I voted, very early this morning. Going in, I met a lady from my yoga class coming out, though didn’t dare tell her how much I was aching from the hour and a half class that had stretched and stretch for two hours. I’m the only bloke, so I feel I have to be butch. And try to contain my trumps, which is much more difficult.
We has a fair stream of people coming and going, which is encouraging to see. Our voting site is an outbuilding from the local school. It’s where the students are counselled, and so it’s great to see there are positive messages everywhere about self-esteem, and sharing, and caring. It’s a nice place to be. Last time I voted, there were a lot of posters and leaflets being affirmative about LGBT identity, how important it is to value yourself and others. Other friends have told me about how they’ve had UKIP supporters threatening to stab people outside their Voting Station. I wasn’t surprised.
After voting, some bloke turned up to drive my car off for its MOT, as I’m not allowed in the driving seat anymore. There’s an analogy there somewhere.
I get a kick out of voting. I recall going to vote not long after Nelson Mandela had ben released, and stopping to think how important the whole thing really is. Tomorrow is VE Day. I’m not on celebrating war, but I know far too many people were killed, and that my ancestors have made huge sacrifices just so I can turn up and use a stubby little pencil to put a cross in a box.
I know that voting isn’t the end of it all. I’ve been an activist, I’ve been on protests and marches and parades, and I’ve campaigned. Occasionally I’ve taken (peaceful) direct action. Once upon a time I handed myself in tot he police for being a ‘Sex Criminal’ when the Age Of Consent in the UK was discriminating against queer sexuality. I may or may not have been dressed as a nun at the time. And I wrote about my experiences during the Poll Tax ‘Riot’ in a previous blog here.
I’m not ‘tribal’ in my politics, but have a lefty bent. I admire those of my friends who have been grafting hard on behalf of professional politicians who really don’t deserve half the support they’ve been given. This year, so much has been stage managed, to the point where politicians feel it’s perfectly OK to just not engage in television debates or with real members of the public anymore. My hero of this election is the ‘hyacinth heckler’ who accused PM David Cameron of racism for the way he and his party have depicted the Scottish National Party. How great to hear a real voice amidst the din of commentary, fawning, political pandering, obfuscation and downright lies. I’ve mostly been a ‘hacktivist’, tweeting and posting any old stuff that seemed to me to reflect some of my agenda. It’s all second hand, and so I take the time to thank and acknowledge those who have worked really hard to engage people like me in the political process, to persuade and argue and cajole, to stand on doorsteps and street corners and challenge, and debate, and get sworn or laughed at. And those who sit for hours staffing the election booths – when I spoke tot he two people at my election office this morning, they told they’d sworn’ Never again’. I thanked them for never saying never. Because, without them …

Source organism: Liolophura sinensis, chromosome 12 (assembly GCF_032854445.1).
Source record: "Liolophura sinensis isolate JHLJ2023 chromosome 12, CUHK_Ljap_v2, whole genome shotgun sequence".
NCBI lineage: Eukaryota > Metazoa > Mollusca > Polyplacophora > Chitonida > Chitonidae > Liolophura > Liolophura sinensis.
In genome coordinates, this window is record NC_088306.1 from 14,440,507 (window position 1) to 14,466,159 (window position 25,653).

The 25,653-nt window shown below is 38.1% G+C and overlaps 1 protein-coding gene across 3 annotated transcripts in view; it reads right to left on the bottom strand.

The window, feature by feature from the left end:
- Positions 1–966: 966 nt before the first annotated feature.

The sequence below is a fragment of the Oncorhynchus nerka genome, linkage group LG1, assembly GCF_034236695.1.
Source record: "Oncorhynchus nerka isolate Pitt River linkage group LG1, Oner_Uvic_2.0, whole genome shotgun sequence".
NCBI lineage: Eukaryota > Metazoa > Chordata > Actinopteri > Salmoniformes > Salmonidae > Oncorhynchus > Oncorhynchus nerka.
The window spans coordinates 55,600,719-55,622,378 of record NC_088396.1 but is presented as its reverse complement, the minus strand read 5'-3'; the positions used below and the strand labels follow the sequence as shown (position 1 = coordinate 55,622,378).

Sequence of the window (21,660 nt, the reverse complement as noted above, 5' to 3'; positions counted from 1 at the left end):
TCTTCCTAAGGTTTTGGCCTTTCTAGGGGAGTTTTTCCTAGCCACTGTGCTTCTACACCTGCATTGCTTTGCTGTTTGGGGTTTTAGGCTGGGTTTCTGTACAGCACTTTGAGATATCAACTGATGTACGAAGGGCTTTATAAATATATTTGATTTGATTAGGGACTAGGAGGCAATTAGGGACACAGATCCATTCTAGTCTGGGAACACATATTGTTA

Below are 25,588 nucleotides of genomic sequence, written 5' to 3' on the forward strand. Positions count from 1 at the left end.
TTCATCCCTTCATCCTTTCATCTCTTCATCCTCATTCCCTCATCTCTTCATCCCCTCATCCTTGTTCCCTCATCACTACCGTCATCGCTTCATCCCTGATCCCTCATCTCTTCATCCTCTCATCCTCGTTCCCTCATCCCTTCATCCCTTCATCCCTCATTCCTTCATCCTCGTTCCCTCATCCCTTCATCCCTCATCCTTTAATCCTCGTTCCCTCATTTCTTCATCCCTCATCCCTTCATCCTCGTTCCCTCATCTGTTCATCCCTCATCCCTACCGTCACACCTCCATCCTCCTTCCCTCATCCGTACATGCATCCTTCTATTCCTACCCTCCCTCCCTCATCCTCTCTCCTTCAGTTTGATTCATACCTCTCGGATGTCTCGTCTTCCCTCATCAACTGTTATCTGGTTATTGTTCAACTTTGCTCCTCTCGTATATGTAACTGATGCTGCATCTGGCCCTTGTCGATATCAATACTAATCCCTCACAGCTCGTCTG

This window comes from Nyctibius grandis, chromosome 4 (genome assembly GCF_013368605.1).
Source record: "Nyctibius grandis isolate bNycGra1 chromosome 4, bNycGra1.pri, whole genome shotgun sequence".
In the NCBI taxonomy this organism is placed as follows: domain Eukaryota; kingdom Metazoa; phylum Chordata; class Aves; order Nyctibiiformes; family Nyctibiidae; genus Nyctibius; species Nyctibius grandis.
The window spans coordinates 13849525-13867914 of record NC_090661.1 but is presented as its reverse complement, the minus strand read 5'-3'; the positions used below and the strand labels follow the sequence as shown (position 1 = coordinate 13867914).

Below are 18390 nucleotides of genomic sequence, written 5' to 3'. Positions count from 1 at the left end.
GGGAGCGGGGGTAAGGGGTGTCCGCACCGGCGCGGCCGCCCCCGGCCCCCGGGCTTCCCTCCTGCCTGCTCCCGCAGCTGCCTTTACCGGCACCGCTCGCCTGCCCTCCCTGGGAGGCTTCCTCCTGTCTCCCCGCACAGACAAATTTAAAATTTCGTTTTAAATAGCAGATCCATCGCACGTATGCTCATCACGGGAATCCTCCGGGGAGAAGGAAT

Having said that, locally we also have a little local ‘colour’ this year. Which is a polite way of saying the extreme right wing, in its various historical guises of BNP and EDL, have been out peddling their usual xenophobic nonsense. It comes in shades, from dilute forms of UKIP through to a new manifestation in ‘The MAINSTREAM Party’, who proudly proclaim ‘We don’t do Minorities’. Their election slogan is ‘Britain and Europe back to Normal. NOW.’ I don’t even understand what that means. I won’t bore you with the details of their ‘manifesto’, but it appears they’re not as keen on The Gays as our local voting booth is. There’s quite a lot of tutting and repressed anger involved. But if you want to know more, the Mainstream Candidate has given his contact details – 07931 084762, or e-mail firstname.lastname@example.org.
I didn’t vote Mainstream. And although today we’re being urged to vote for the ‘less bad’ option, I truly voted idealistically and with my heart. That’s as strategic as I get.
Yes, of course I voted to Keep Britain Bona. In a way, every vote does that. Buck the trend and get involved. Have your say – vote, but don’t leave it there. Bang a drum, shout a chant, sign a petition, hacktivate. Challenge, hope, change.
Say No to Normal.